Lowcountry man gets new set of "legs" 10 years after being paralyzed
Adam Gorlitsky, 29, was left paralyzed after a car accident 10 years ago.
Since then he's adjusted to life in a wheelchair. Now, though, he's spending his time adjusting to life with "legs" again.
"I'm excited to start living," Gorlitsky said Wednesday on the 10 year anniversary of his accident.
After putting together the money for a down payment, Gorlitsky received his very own exoskeleton from ReWalk Robotics, the only wearable robotic exoskeleton with FDA approval for personal use.
"I feel really alive when I'm in this thing so I don't really think about the accident," Gorlitsky said.
ReWalk representatives were in Charleston on Wednesday to deliver Gorlitsky's personal exoskeleton to him.
"We are so pleased to deliver a ReWalk system to Adam this week, and have him join the ranks of ReWalkers around the world," said ReWalk Robotics CEO Larry Jasinski. "We are proud to work with dozens of rehabilitation hospitals across the country like Roper Rehabilitation Hospital, which help expose the spinal cord injured community to this technology, and provide training so that eligible ReWalkers can have the chance to stand and walk again."
ReWalk is a wearable robotic exoskeleton that provides powered hip and knee motion to enable individuals with Spinal Cord Injury (SCI) to stand upright and walk. The system provides user-initiated mobility through the integration of a wearable brace support, a computer-based control system and motion sensors. The system allows independent, controlled walking while mimicking the natural gait patterns of the legs.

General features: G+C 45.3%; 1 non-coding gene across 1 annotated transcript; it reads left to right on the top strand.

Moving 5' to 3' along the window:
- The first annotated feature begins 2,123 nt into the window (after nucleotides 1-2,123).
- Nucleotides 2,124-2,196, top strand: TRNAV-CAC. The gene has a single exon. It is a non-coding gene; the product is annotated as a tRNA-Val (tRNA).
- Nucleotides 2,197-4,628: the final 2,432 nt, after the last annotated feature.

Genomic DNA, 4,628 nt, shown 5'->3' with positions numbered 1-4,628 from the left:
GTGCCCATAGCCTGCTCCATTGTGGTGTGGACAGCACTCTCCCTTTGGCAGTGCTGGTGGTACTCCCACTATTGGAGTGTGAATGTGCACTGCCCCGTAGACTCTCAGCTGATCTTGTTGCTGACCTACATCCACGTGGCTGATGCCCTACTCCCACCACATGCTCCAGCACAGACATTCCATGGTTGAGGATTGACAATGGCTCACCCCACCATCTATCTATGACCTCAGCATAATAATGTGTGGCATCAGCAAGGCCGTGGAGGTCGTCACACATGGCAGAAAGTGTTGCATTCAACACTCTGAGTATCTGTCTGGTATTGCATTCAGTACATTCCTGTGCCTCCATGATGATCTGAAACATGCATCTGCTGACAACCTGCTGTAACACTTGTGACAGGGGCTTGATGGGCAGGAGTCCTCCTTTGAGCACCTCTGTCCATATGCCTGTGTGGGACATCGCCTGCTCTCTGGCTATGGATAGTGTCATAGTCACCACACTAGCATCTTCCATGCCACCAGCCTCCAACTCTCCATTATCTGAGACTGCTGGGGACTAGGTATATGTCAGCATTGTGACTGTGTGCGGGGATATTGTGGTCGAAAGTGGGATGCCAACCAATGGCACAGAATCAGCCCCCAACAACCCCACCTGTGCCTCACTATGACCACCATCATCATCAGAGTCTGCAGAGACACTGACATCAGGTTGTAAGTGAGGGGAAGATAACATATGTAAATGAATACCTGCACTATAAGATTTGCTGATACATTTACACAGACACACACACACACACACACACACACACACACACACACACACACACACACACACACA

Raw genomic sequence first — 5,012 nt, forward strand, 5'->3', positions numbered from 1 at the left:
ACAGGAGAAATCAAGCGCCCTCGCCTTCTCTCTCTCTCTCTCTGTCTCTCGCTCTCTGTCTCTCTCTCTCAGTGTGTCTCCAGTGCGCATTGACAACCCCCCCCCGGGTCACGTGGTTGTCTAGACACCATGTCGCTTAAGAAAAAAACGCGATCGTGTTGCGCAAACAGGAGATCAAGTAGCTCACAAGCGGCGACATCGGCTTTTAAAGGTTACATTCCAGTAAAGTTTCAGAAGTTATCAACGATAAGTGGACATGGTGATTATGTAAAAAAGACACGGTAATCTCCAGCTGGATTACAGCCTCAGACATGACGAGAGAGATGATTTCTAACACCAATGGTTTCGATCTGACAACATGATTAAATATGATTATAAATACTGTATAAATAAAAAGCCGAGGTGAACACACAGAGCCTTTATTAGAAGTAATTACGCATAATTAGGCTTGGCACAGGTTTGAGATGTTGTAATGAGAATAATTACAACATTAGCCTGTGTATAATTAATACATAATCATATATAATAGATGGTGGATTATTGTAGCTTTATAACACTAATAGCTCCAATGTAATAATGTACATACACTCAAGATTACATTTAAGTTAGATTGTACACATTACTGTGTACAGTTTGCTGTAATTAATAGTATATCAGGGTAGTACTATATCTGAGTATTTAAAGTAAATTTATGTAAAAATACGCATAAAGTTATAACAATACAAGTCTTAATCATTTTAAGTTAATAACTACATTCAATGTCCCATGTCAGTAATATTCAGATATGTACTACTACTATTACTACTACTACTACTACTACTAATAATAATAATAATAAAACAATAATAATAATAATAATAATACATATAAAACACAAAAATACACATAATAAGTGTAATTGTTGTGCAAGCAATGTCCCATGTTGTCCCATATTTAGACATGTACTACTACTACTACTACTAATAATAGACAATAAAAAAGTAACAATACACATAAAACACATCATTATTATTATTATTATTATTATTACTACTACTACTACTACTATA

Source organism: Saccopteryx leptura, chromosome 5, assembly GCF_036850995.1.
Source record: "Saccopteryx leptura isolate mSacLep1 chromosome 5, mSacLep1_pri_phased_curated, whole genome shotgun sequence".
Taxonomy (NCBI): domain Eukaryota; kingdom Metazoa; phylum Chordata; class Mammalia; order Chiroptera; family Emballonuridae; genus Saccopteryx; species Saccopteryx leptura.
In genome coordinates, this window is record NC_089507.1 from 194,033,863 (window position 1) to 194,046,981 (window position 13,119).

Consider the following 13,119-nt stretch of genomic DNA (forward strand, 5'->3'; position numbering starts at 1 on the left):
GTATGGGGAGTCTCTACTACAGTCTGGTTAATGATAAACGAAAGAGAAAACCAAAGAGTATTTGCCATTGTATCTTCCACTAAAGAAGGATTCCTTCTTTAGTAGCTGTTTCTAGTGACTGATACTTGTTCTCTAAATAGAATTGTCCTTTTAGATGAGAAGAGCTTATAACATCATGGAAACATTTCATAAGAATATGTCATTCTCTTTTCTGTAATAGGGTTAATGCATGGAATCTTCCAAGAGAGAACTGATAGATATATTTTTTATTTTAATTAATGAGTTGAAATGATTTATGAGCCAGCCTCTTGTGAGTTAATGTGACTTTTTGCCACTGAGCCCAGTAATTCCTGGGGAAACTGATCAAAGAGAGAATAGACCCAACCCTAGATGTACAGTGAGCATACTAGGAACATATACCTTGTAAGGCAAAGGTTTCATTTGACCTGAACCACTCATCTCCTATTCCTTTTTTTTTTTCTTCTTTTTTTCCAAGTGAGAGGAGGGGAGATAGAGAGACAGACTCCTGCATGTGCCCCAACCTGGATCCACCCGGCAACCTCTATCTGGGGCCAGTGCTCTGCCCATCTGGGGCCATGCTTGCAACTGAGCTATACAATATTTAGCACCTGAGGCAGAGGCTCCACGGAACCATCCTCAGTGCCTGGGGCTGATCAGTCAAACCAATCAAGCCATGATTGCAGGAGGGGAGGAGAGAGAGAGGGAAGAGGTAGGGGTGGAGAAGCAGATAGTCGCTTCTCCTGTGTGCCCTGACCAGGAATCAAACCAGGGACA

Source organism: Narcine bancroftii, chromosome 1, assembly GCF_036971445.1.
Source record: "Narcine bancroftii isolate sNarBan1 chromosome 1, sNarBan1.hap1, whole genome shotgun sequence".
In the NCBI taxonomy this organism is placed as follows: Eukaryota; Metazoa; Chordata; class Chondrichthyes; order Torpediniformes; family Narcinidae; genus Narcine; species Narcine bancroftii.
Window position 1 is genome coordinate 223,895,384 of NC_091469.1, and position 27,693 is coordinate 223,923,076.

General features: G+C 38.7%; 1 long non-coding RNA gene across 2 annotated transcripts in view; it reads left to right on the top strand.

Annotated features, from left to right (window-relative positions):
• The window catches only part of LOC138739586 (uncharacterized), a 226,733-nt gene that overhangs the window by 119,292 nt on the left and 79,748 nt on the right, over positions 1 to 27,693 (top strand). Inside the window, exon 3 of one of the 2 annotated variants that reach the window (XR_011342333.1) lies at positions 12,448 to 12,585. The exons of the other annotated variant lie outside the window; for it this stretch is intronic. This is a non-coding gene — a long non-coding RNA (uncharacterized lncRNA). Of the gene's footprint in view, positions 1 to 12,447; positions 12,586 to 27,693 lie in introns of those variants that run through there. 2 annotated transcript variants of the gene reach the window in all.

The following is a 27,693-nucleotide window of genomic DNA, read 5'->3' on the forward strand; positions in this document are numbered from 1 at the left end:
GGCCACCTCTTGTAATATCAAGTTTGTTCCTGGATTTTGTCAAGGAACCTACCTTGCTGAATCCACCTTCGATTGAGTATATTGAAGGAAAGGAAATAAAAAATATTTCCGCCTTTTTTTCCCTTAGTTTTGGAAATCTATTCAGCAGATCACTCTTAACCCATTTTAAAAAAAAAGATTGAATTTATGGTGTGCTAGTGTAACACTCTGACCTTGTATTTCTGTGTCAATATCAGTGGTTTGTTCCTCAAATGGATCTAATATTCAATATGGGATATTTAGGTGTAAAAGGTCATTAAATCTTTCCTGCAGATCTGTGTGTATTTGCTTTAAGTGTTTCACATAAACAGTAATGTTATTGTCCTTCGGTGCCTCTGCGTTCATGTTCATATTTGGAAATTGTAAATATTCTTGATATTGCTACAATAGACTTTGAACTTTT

It was an emotional day for Gorlitsky and his family as he received his own unit.
"It's ten years in the making," Gorlitsky explained. "I feel in control of my injury again. I dont feel trapped. I'm able to take control of the movement of my legs."
"It's a tough day," his father, Stan, added. "The best part is he is taking control of things."
It was a moment Gorlitsky has spent the past several months training for at Roper St Francis Hospital in Charleston.
"It's exciting particularly because it matters so much to him," said his physician, Dr. David Powell, the Medical Director of the Roper Center for Spinal Cord Injury. "He already is a very independent young man, a very driven young man as evidenced by all this. Really, it's exciting to see him and all the joy he finds from this."
After some training on his new "legs", Gorlitsky will be able to stand, walk, and return to many activities he once did every day.
One of the things he is most looking forward to is taking walks with his family and a special someone.
"If y'all go to my go fund me campaign, the pieces are there. I think she knows who she is," he said shyly.
And, he's most excited about having the future at his feet.
"I'm ready to live life to the fullest. I have the rest of my life to get really good at this," he said.
Part of that includes walking the Cooper River Bridge Run in April.
He also revealed the name of his exoskeleton Wednesday. He calls it the "Betty Carlton." Betty is for his late grandmother, and Carlton is for the Fresh Prince of Bel-Air character.
Gorlitsky still needs help with the costs of his new exoskeleton. To help, visit his "I GOT LEGS" campaign.